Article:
• a) Aluminum snap caps don’t replicate the weight of loaded ammunition. I use brass dummies, but didn’t find them for sale when looking for a 9mm set recently. Brass is heavier than loaded ammo, but you can creep up on the weight you want and I think heavier is better for practice anyway. I have not seen the inert brass rounds with color marking (except for the rubber primer), so extra caution is needed if you possess any live ammo with brass jacket bullets.
        b) For the problem identified by BlakeW5, filling a magazine with rimmed inert rounds behind a rimless snap cap just gives him/her an opportunity to practice clearing double-feed malfunctions. Then chasing the ejected dummy rounds under the sofa or around the range.

        A weighted dummy magazine would be a solution. Another path would be a partial load of brass dummies with a device to block the follower down — so it would not lock the slide and the slide would not pick up a new round. Meanwhile, I use a press-check reset instead of a complete rack of the slide.

  5. 1) don’t want to pull the trigger on an empty chamber

    Why exactly? Sure on rimfire stuff – but anything centerfire why?

    • Because on many pistols if the firing pin doesn’t hit a primer, the force of the hammer or striker spring will drive the shoulder of the firing pin against the firing pin hole in the slide. Over time this can either work harden the shoulder of the firing pin and cause it to become brittle, or peen and deform it.

    • Most modern firearms can be dry fired. Simply check the owners manual. My Ruger SR22 can be dry fired as can my P229

    • It’s ok, newtons third law is hard to understand for most. You’ll get there someday.

      Spoiler alert, if your firing pin isn’t stopped by a primer, something stops it. People’s ignorance of physics or hopes and dreams don’t bring a firing pin to rest.

  6. Yaaaaaaaay! Another product for flat earthers, space is fake, anti-vax , and anthropomorphic global-warming types. I cant wait to not buy one.

    • Useful for guns like the Beretta 3032 where the firing pin *will* break if dry fired with nothing in the chamber.

      Oh sorry, did I ruin your edgy snark?

  7. I use inert rounds/snap caps to practice malfunction drills. I *want* the rims in order that they will chamber, extract, and eject properly.

    For dry fire practice, I use a laser cartridge without rim.
    A bit more $$, but to me there is a difference between proper trigger manipulation and proper manipulation while maintaining sight alignment. And for building speed, I’m not sure how you would have any idea where you point during dry fire without light.

    In dry fire practice, I don’t fully rack the slide to reset the trigger. With SA, I manually thumb the hammer. With M&P, a press check is enough to reset the trigger. So I practice with laser cartridge in the chute, and a mag full of solid brass dummies. All the balance of a loaded gun, feedback on sight alignment, no cartridges under the sofa, and no empty mag slide lock. Shortcomings: no recoil; no followup shot; need to maintain reflexes of fully and properly operating slide when necessary; cost of a couple boxes of duty ammo.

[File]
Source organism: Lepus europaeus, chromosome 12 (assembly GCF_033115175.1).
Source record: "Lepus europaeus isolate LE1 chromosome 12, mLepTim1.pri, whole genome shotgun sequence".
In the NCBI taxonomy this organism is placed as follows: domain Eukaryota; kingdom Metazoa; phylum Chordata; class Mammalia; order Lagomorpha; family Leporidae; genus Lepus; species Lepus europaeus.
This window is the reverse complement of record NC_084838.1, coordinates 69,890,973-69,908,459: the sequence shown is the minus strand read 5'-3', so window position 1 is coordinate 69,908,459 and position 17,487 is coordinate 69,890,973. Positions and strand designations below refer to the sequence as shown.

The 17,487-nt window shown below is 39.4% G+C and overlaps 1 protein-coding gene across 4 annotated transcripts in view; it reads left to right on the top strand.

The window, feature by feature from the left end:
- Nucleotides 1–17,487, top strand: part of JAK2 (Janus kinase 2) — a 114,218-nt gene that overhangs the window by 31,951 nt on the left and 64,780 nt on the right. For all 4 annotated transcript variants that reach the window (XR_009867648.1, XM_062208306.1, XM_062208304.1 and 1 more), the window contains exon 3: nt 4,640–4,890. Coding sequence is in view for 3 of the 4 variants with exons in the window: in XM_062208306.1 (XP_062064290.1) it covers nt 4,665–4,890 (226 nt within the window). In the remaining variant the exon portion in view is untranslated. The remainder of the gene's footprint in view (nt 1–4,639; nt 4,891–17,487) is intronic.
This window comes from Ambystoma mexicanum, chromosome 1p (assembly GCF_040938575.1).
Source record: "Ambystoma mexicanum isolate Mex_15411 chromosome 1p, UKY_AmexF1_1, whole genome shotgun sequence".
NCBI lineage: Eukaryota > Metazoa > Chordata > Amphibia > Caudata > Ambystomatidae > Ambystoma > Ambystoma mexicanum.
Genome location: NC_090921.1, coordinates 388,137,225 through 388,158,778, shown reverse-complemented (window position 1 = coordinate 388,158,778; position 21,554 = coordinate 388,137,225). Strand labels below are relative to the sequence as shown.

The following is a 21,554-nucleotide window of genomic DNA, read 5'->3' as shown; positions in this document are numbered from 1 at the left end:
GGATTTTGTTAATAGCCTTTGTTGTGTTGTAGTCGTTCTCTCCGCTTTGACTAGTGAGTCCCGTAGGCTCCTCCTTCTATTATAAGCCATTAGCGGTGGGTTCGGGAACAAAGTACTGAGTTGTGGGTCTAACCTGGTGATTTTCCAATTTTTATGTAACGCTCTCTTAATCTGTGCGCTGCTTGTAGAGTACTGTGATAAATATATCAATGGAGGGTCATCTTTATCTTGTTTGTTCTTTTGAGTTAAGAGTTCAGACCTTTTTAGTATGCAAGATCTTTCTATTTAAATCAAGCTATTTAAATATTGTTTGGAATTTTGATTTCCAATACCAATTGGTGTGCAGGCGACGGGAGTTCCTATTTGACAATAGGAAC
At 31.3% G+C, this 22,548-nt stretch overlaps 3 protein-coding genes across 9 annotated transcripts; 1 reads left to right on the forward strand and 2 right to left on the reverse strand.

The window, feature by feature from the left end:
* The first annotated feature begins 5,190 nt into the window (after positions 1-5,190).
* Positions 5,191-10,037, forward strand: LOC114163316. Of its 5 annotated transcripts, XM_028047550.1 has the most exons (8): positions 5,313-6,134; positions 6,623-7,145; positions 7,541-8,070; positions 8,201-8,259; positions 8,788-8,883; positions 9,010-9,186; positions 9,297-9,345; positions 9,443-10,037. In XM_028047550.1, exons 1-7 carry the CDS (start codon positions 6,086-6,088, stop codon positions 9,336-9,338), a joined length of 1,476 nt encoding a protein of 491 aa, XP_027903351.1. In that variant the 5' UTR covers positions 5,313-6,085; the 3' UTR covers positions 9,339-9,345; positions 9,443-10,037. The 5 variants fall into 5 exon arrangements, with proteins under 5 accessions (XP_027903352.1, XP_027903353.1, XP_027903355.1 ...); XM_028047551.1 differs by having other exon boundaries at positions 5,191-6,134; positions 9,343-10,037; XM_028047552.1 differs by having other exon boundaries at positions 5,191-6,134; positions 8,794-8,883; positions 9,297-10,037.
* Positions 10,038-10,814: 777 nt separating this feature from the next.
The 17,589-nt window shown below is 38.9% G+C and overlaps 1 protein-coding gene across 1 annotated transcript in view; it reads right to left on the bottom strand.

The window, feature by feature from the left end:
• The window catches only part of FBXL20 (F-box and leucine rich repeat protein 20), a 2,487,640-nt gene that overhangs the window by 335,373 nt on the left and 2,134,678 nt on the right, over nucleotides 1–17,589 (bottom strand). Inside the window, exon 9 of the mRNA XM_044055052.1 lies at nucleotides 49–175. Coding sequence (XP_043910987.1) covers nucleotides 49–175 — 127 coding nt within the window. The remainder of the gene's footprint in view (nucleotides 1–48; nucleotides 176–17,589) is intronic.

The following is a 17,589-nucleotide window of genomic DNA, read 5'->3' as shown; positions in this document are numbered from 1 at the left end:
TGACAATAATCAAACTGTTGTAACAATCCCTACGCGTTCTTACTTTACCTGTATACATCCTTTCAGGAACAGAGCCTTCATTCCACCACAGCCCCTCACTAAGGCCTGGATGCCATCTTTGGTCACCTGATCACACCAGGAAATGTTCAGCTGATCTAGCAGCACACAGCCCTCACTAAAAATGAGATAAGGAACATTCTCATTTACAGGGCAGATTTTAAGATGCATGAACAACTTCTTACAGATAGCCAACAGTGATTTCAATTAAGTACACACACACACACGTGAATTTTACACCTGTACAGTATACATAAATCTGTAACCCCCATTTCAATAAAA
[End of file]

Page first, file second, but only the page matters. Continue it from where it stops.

8. Do I load this striker cap in the magazine , rack it into the chamber and carry on with my dry fire practice???
    Or, load this cap manually with my hand into the barrel, rack it and do my dry fire practice??? Thank you

  9. Sorry this is a follow up to my inquiry above. I normally dry fire my S&W M&P Shield compact by loading 13 snap caps into its magazine. Snap it to the magazine well and start my dry fires. I rack to eject these caps each and after shots and resume my shots. I was doing Single action shots the whole time.

    Jus a while ago I , I rack the slide with the empty magazine, release the mag; loaded the striker cap into the mag; snap mag into the pistol; rack the slide to chamber the striker cap; pull the trigger; rack the slide; release the mag; rack the slide; insert the mag; pull the trigger; rack the slide;release the mag; rack the slide insert the mag; pull the trigger. WHEWW this is triple more work compared doing with the snap caps.

    • If I’m understanding your practice correctly, the certain solution is: don’t put a magazine in the gun — then a full cycle will not lock the slide back. Rack – trigger – rack – trigger – rack – trigger – etc. Forget about the magazine for this method. You don’t need to feed the snap cap from a mag — lock the slide back, drop the cap into the chamber, lower the slide, begin your drill. Sounds like you’re making it harder than it needs to be.

      What I like may work, depending how your gun resets the trigger. I don’t know the Shield. A “regular” M&P will reset with a very short partial cycle of the slide, essentially a press check — maybe 1/4″ to 1/2″ of slide movement. I use a laser cartridge (no rim, just like the A-Zoom) in the chamber, and a magazine full of brass dummy rounds to simulate the weight and balance of a loaded pistol. The short cycle of the slide does not go far enough to pick up the next round, so you can reset – shoot – reset – shoot – etc without interruption. If I rack too far, I basically have a double-feed malfunction. Then I have to pull the mag and set things to running right again (I can’t practice clearing this jam the normal way because the extractor will not pull the snap cap without a rim from the chamber).